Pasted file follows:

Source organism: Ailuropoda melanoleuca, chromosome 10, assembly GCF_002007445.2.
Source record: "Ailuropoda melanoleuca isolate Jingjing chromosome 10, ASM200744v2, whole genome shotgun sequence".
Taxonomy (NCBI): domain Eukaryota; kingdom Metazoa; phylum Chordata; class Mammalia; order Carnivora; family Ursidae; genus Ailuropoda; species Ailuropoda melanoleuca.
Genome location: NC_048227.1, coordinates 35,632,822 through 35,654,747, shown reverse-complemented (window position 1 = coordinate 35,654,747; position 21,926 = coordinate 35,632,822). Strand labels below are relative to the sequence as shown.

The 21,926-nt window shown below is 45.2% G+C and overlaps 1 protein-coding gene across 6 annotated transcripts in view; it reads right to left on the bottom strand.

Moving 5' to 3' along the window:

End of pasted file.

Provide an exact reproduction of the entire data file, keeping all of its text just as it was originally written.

Source organism: Ailuropoda melanoleuca, chromosome 10, assembly GCF_002007445.2.
Source record: "Ailuropoda melanoleuca isolate Jingjing chromosome 10, ASM200744v2, whole genome shotgun sequence".
Taxonomy (NCBI): domain Eukaryota; kingdom Metazoa; phylum Chordata; class Mammalia; order Carnivora; family Ursidae; genus Ailuropoda; species Ailuropoda melanoleuca.
Genome location: NC_048227.1, coordinates 35,632,822 through 35,654,747, shown reverse-complemented (window position 1 = coordinate 35,654,747; position 21,926 = coordinate 35,632,822). Strand labels below are relative to the sequence as shown.

The 21,926-nt window shown below is 45.2% G+C and overlaps 1 protein-coding gene across 6 annotated transcripts in view; it reads right to left on the bottom strand.

Moving 5' to 3' along the window: